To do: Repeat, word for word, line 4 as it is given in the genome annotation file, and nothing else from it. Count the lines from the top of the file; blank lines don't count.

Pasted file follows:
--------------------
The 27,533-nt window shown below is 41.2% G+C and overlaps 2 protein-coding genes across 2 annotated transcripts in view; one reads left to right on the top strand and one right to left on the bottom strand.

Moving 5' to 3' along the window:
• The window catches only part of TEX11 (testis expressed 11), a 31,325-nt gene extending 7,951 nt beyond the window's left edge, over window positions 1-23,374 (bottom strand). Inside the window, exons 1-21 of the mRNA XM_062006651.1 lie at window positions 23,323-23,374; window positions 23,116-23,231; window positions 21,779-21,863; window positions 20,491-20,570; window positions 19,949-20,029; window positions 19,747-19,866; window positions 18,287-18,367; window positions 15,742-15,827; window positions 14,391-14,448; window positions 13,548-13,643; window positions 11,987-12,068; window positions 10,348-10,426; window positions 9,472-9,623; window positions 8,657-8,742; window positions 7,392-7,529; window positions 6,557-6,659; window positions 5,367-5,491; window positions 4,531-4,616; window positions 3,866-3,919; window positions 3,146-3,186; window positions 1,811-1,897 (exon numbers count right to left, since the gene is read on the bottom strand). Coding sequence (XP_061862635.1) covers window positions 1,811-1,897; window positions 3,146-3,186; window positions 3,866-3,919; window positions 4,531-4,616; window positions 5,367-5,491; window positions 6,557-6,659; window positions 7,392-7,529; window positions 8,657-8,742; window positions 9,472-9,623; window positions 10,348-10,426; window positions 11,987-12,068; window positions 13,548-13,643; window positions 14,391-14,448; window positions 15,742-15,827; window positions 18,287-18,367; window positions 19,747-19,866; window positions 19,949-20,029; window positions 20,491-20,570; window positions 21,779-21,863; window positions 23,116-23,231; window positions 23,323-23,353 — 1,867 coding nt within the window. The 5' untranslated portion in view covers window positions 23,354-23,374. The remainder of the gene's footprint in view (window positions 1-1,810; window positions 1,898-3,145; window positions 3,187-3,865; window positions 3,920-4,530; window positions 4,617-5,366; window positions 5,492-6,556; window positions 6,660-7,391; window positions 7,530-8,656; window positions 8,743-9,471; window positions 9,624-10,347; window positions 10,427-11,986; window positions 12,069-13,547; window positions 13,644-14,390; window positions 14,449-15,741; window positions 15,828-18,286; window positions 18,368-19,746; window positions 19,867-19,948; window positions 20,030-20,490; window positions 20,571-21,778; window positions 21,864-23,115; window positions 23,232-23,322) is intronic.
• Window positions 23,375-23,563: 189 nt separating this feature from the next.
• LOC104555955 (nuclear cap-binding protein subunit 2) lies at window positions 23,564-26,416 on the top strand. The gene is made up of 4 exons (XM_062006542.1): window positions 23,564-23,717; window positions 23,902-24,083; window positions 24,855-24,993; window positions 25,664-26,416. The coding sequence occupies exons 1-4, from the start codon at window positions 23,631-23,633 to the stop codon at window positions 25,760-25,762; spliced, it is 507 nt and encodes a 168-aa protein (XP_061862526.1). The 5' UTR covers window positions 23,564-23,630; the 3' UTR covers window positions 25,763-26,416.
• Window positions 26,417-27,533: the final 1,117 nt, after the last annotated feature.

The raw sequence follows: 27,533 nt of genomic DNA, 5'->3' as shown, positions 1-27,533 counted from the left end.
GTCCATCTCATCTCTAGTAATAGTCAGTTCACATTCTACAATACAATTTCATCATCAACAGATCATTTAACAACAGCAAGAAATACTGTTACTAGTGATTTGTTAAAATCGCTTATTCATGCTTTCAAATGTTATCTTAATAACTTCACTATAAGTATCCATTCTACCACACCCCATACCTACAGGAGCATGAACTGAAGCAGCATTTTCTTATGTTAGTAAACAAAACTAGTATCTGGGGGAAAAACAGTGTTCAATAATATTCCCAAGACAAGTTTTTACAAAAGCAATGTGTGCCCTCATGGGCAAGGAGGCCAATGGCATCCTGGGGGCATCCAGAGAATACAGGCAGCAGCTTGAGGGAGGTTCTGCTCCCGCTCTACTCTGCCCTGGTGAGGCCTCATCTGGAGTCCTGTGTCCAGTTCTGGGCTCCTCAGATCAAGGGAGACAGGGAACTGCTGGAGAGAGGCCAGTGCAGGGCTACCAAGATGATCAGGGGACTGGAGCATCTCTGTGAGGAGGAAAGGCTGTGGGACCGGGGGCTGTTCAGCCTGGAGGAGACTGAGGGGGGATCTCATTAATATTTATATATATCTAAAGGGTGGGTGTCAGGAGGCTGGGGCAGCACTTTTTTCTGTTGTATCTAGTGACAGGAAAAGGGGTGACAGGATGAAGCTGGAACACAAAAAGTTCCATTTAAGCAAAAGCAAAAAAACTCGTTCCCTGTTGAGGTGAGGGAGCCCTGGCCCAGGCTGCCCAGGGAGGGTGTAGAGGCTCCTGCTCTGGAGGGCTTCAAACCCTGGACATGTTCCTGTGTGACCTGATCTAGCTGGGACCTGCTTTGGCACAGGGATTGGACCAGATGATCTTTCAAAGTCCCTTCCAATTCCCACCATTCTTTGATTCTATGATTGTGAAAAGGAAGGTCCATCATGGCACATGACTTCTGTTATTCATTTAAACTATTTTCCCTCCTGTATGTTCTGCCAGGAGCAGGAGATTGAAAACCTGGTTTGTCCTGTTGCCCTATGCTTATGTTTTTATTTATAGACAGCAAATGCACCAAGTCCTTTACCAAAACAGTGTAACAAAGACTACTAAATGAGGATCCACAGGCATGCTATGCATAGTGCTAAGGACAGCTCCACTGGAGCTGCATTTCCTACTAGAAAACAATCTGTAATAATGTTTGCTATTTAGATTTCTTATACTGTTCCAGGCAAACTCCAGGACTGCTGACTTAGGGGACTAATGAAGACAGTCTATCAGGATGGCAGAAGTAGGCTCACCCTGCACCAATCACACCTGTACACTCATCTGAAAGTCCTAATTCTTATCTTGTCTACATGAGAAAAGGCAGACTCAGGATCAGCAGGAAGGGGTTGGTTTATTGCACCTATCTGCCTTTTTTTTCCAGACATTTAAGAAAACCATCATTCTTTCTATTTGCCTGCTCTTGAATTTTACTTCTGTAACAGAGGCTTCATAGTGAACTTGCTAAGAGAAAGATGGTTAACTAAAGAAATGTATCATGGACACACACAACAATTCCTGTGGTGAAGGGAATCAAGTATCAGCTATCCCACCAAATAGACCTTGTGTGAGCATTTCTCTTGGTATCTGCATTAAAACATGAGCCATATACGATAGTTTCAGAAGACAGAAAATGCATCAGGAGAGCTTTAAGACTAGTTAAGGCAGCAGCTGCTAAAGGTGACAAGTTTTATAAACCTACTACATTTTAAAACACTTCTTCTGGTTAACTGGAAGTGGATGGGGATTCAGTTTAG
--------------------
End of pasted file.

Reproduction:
• Window positions 23,375-23,563: 189 nt separating this feature from the next.